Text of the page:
For my people standing staring trying to fashion a better way from confusion, from hypocrisy and misunderstanding, trying to fashion a world that will hold all the people, all the faces, all the adams and eves and their countless generations; (PLEADING, ASKING FOR A CHANGE)


Let a new earth rise. Let another world be born. Let a bloody peace be written in the sky. Let a second generation full of courage issue forth; let a people loving freedom come to growth. Let a beauty full of healing and a strength of final clenching be the pulsing in our spirits and our blood. Let the martial songs be written, let the dirges disappear. Let a race of men now rise and take control. (ASSERTIVE, DEMANDING A CHANGE)



Unknown Words:

-dirge: a mournful song

-ditty: a short, simple song

-jubilee: a special anniversary or event

-throng: to fill or be present (within a crowd)



When Reciting:

-Try to imagine these words coming from the voice of someone who has been mistreated and misused and who has suffered because of social injustice and because of inequality in our world.


-When reciting, make sure that you are very passionate. Even if you aren't the one suffering, the people in the poem are. Give them voice. Speak as if it's their voice rather than yours; hear their pain and the agony and the heartfelt remorse that they had to live with their entire lives.


-Also, pay attention to the punctuation. For example, in the second stanza, there is no punctuation in between the list of verbs, which, when spoken, should cause build up in your voice, showing frustration and anger.



-Notice how the last stanza doesn't begin with "For my...". This is a representation of a new beginning, a fresh start. Read and speak this joyfully as if you're trying to convince an entire crowd of people to join you for this cause.


-Listen to the video below as you read through the poem; it will give you an idea of how to recite each stanza and how to set up each phrase.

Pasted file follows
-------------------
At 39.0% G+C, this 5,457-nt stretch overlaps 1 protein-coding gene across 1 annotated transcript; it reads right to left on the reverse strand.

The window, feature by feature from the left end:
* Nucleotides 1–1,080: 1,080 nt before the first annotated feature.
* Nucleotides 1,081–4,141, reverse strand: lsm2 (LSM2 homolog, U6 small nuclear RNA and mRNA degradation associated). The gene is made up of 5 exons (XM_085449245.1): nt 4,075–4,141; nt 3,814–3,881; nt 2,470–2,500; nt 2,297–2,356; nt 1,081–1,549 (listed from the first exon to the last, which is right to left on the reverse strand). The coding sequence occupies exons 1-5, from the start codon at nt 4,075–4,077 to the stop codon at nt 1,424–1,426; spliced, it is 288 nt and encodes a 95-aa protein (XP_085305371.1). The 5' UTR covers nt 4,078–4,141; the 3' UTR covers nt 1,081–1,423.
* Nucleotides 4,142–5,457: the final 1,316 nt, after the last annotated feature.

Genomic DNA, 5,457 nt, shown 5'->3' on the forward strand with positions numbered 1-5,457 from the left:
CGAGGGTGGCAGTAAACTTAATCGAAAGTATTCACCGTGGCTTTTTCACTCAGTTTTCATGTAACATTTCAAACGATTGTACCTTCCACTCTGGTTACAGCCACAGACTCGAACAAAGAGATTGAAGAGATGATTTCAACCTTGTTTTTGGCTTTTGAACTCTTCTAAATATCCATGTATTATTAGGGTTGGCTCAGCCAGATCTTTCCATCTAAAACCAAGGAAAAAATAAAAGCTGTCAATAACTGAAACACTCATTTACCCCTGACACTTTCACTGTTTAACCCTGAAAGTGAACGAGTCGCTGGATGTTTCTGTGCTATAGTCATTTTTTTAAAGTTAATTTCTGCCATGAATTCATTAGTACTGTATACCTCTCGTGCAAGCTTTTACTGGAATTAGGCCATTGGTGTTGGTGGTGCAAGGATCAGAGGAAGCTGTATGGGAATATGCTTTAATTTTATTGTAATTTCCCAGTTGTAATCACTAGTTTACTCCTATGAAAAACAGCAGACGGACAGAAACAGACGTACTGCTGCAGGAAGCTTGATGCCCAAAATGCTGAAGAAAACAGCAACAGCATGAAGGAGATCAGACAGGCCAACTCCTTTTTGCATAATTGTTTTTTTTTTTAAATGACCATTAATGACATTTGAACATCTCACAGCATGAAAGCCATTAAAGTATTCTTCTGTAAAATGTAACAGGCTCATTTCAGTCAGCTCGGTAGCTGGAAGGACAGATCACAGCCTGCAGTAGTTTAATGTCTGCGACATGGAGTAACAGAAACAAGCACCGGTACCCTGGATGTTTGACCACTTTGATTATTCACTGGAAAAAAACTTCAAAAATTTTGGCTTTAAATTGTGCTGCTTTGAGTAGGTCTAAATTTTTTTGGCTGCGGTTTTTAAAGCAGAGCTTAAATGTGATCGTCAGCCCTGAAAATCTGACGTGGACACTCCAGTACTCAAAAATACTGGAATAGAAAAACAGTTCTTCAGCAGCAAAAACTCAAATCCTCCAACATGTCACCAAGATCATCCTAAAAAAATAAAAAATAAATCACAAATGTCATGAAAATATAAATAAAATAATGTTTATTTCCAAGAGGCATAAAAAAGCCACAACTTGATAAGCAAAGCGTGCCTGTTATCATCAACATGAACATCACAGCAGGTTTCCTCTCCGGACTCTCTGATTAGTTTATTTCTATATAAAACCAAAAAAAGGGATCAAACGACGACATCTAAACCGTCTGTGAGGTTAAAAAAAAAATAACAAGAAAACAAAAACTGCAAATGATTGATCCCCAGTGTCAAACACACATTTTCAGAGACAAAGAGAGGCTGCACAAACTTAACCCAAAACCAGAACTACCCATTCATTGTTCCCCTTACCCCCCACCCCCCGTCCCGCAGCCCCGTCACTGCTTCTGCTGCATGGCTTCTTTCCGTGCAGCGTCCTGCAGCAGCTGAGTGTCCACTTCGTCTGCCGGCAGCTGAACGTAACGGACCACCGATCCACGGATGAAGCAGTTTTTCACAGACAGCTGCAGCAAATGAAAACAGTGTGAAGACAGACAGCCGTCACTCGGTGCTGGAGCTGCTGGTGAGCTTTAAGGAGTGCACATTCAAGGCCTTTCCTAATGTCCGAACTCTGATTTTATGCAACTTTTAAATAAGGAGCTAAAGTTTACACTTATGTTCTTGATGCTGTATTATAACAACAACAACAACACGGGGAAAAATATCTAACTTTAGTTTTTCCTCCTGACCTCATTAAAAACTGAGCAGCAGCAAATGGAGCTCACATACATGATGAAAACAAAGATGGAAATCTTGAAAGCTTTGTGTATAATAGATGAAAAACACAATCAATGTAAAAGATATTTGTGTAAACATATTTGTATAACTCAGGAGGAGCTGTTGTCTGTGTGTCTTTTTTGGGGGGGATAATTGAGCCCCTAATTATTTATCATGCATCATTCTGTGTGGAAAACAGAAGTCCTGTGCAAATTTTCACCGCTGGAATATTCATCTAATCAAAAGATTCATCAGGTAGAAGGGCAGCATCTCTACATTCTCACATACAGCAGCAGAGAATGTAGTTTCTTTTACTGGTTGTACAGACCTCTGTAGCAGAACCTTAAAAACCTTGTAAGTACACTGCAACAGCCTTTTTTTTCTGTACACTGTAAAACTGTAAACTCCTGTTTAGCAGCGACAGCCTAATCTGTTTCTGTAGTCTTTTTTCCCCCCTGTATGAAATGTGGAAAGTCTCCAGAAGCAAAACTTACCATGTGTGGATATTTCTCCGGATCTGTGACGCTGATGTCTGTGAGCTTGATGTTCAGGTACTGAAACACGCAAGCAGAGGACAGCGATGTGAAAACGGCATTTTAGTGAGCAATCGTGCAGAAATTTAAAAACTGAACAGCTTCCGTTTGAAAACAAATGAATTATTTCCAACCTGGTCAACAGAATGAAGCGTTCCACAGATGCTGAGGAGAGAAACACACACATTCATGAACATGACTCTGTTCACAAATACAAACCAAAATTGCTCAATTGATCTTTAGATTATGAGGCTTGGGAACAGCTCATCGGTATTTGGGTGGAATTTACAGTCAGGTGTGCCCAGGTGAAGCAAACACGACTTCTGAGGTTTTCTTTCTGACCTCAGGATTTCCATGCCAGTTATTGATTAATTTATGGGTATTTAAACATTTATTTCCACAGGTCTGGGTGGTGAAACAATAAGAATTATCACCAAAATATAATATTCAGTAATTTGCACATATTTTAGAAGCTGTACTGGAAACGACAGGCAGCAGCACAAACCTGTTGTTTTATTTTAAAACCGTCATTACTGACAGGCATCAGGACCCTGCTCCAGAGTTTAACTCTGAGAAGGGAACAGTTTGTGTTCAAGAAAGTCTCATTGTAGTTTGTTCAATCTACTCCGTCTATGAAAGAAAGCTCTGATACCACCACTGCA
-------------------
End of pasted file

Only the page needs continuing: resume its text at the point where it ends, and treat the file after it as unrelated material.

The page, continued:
Sonic Analysis

Poetry Out Loud 2009-10 NJ State Finalist Jessica Leigh Anderson


  • In "For My People" by Margaret Walker, the author uses the sound of the words and diction to convey her position and her passion for this subject. Multiple times Walker refers back to African American life when slavery and segregation were very popular.

"...singing their slave songs repeatedly."


"...we discovered we were black and poor and small and different and nobody cared and nobody wondered and nobody understood"

  • Walker repeatedly uses the word "and" to create emphasis, more so than would have been created by just using commas


“…washing ironing cooking scrubbing sewing mending hoeing plowing digging planting pruning patching dragging…” (Walker)

  • This line in the poem has no commas, therefore the words are to be read fluently without pausing. The way the line is written and sounds gives the reader a better understanding of how life was like for Margaret Walker, suggesting that her life never had any "comas" or room for her to slow down and take a break.

"For my people blundering and groping and floundering in the dark..."
  • The words Walker chooses here and the way the speaker says them creates a sense of despair in the reader to where the suffering of the African Americans during this time period is almost tangible.

Thematic Analysis

-connects with those who want to rise up and take control and not be under someone's rule, especially when it's not in their favor


-connects with African Americans or any other suppressed group because addresses the issues and hardship that they had to go through, especially during the time of segregation


-personally connects with those who are frustrated with a discriminatory force


-universally connects with those across the world experiencing injustice and suppression, especially discrimination and racism



Pieces that share the same ideas:

-"The Black Little Boy" by William Blake

-"Kaffir Boy" by Mark Mathabane

-"Ballad of the Black Slave" by Michael Isaac Palmer

Artistic Analysis

  • "In the Ghetto" by Elvis Presely

As the snow flies
On a cold and gray Chicago mornin'
A poor little baby child is born
In the ghetto
And his mama cries
'cause if there's one thing that she don't need
it's another hungry mouth to feed
In the ghetto

People, don't you understand
the child needs a helping hand
or he'll grow to be an angry young man some day
Take a look at you and me,
are we too blind to see,
do we simply turn our heads
and look the other way

Well the world turns
and a hungry little boy with a runny nose
plays in the street as the cold wind blows
In the ghetto

And his hunger burns
so he starts to roam the streets at night
and he learns how to steal
and he learns how to fight
In the ghetto

Then one night in desperation
a young man breaks away
He buys a gun, steals a car,
tries to run, but he don't get far
And his mama cries

As a crowd gathers 'round an angry young man
face down on the street with a gun in his hand
In the ghetto

As her young man dies,
on a cold and gray Chicago mornin',
another little baby child is born
In the ghetto



  • Kaffir Boy by Mark Mathabane
  • The Help